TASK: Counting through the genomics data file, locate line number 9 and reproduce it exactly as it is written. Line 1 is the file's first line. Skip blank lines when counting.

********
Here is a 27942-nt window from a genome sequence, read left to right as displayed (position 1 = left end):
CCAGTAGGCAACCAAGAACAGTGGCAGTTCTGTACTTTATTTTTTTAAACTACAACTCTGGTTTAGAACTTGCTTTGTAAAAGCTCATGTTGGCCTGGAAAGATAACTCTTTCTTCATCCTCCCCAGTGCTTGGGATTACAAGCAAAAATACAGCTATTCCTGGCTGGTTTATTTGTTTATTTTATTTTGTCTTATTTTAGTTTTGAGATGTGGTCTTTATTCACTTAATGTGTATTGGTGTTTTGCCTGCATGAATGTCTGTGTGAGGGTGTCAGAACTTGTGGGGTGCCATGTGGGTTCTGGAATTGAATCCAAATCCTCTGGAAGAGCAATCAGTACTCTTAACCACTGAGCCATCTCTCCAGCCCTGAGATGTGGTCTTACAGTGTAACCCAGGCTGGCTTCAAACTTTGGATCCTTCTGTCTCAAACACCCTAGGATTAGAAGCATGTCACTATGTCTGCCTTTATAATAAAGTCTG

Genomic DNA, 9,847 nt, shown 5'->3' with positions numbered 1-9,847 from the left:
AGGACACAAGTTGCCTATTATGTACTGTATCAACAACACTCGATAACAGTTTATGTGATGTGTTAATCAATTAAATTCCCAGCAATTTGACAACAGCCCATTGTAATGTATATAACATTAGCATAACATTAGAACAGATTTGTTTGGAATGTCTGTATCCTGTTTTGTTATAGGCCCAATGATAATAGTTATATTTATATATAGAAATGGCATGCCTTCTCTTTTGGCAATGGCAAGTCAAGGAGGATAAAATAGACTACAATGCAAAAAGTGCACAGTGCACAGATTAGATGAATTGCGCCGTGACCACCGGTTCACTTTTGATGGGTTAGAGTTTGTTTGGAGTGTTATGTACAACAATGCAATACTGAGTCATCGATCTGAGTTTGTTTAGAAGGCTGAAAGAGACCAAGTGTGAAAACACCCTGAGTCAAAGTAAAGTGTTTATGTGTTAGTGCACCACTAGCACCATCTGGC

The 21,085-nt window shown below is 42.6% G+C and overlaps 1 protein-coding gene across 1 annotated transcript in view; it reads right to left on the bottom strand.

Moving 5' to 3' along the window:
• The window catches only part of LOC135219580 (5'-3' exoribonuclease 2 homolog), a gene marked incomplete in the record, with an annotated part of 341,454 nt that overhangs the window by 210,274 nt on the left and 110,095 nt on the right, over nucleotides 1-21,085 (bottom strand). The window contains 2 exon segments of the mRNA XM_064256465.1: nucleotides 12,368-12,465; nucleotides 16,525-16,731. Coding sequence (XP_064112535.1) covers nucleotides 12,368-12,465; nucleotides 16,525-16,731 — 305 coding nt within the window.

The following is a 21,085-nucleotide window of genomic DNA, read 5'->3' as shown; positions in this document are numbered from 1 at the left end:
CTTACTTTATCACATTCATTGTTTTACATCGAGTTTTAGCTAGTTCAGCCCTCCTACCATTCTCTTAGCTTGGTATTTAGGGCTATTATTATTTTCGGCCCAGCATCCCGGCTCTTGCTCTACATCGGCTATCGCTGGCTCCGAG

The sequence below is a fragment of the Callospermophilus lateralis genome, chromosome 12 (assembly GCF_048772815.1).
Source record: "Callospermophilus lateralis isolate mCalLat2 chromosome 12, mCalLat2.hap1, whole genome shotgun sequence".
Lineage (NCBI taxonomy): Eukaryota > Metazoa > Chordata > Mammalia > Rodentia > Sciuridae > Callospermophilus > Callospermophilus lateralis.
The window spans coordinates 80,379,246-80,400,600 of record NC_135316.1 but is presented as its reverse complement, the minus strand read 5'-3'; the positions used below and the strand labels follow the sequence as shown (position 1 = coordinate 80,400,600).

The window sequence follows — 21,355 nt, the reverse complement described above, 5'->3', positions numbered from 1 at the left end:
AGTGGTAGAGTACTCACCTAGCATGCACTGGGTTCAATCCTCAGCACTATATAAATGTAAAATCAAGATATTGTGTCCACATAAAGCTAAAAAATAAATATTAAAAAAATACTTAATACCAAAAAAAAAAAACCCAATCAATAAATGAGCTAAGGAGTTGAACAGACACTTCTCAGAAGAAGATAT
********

CTTACTTTATCACATTCATTGTTTTACATCGAGTTTTAGCTAGTTCAGCCCTCCTACCATTCTCTTAGCTTGGTATTTAGGGCTATTATTATTTTCGGCCCAGCATCCCGGCTCTTGCTCTACATCGGCTATCGCTGGCTCCGAG